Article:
If you ask Michael Robinson, he’ll tell you the skills and profound sense of purpose he gained while leading Marines in Desert Storm helped him climb the corporate ladder in his post-military career. His journey from Platoon Sergeant to Director of Seller Tools, Programs and Services at eBay took years of personal growth, networking and understanding the value he adds to the civilian workforce.
My earliest television memory other than my Saturday morning cartoon ritual was watching Operation Desert Storm occur live. And since it was the first American war to have 24-hour news coverage — and since, like many families, we only had one TV — it was the only thing I saw.
Anthony Drees vividly recalls the 1991 Iraqi missile attack on U.S. military barracks in Saudi Arabia that claimed the lives of more than two dozen fellow service members — an event that would also put his on a new course.
In response to my item the other day opposing a Desert Storm Memorial (my concerns were, 1. Too small an operation and, 2. War it began not yet over), I got a lot of responses. Some of it hate mail. It is striking how unimaginative such messages are—same words again and again. It felt like we were sitting in the Long March Bar and a bunch of drunks ran through screaming and then ran out the back door. And then the regulars right the chairs and order another round of Imperial IPAs.
On the morning of Feb. 21, an American official with the U.S. Embassy in Kuwait paid a visit to Jermaine Rogers, a 41-year-old U.S. Army veteran incarcerated at Central Prison, a notorious jail complex on the outskirts of Kuwait City. Last year, Rogers’ sentence — for the crime of possessing seven grams of cocaine — was reduced from death by public hanging to life in prison. He has been behind bars for two and a half years and maintains his innocence. According to Rogers, the Embassy official brought with him a printed copy of a Task & Purpose article, titled American Veterans Say They’re Being Abused In A Kuwaiti Prison And The Government Hardly Cares, which had been published the day before — and he wasn’t happy.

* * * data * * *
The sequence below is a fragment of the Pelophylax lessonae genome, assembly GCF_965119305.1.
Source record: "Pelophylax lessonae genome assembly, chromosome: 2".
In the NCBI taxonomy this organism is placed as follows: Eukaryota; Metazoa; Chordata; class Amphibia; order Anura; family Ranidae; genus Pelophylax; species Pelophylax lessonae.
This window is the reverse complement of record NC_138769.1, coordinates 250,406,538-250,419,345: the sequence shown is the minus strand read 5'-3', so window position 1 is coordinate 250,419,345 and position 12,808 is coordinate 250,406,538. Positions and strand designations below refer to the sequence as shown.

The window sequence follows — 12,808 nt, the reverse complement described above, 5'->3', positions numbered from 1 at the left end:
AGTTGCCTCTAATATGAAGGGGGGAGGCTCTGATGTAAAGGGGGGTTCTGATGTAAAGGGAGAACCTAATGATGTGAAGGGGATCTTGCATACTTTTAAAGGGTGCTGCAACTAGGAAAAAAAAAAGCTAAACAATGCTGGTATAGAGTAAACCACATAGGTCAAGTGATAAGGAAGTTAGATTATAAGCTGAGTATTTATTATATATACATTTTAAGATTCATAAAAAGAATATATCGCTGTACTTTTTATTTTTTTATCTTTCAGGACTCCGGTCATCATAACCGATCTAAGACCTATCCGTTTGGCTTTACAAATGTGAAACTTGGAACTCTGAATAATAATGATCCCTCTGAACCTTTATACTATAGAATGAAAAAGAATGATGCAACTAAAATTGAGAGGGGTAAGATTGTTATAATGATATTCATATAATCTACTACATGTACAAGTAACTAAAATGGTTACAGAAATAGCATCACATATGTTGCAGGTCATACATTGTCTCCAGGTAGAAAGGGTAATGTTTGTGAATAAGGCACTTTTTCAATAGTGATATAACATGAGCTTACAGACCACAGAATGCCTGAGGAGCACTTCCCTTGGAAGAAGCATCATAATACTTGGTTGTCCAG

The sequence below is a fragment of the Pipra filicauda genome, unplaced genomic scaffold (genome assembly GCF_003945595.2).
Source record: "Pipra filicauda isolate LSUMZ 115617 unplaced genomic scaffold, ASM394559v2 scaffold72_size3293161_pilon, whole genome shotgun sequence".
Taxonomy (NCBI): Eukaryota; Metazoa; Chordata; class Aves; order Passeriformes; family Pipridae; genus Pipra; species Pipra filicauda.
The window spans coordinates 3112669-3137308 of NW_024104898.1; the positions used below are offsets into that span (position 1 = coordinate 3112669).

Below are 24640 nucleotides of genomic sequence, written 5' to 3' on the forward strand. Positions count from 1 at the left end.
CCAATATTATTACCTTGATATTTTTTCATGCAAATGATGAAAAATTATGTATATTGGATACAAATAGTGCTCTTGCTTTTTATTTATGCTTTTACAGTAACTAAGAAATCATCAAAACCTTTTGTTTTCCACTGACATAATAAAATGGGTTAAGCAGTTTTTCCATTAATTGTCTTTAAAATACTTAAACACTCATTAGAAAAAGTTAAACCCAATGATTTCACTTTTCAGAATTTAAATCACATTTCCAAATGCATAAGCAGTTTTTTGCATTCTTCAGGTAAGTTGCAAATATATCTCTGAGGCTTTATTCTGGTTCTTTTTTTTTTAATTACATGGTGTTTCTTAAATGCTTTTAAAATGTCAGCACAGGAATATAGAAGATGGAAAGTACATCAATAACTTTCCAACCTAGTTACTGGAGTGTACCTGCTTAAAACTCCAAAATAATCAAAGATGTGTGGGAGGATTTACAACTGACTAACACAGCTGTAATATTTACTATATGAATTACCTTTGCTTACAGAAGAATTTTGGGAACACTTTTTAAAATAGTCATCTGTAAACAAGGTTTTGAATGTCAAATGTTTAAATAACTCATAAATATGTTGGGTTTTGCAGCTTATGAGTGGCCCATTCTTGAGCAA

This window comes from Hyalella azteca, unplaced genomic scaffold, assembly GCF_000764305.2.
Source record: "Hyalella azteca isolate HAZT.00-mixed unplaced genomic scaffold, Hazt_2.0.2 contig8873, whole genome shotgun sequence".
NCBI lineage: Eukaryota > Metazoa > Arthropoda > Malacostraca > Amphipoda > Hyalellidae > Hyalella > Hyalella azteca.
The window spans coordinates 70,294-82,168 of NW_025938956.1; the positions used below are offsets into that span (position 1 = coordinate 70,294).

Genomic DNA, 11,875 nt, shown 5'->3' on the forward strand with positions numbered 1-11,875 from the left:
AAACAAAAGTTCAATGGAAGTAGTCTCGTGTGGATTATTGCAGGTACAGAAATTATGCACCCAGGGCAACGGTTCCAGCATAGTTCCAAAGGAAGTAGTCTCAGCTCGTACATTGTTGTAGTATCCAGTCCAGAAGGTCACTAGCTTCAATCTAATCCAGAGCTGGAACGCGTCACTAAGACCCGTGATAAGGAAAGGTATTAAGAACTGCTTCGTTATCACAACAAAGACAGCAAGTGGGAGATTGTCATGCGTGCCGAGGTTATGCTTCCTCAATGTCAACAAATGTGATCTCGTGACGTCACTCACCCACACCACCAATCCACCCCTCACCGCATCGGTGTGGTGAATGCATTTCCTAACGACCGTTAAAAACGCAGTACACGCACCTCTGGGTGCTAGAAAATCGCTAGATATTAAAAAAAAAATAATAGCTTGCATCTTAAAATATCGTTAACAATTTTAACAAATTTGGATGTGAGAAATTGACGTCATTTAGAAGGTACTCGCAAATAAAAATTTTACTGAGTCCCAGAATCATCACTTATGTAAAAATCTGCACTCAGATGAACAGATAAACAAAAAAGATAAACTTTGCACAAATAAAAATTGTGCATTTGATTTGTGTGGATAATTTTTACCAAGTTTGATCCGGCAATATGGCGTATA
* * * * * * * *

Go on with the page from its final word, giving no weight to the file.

Desert Storm was one of the most lopsided conflicts in modern history. For several weeks in the spring of 1991, an American-led coalition of 32 countries pummeled the military of Saddam Hussein as it retreated from Kuwait into the heart of Iraq. Casualty estimates vary widely, but it’s safe to say that tens of thousands of Iraqis — soldiers and civilians — were killed in the offensive. Coalition ground forces stopped short of Baghdad. Commanders theorized (correctly) that taking out Saddam would plunge the country into a civil war. In the years that followed, hundreds of thousands of Iraqis perished as a result of malnutrition, preventable diseases, and other causes attributable to the international sanctions that the United States advocated for to punish Saddam. We obliterated Iraq. Mission accomplished.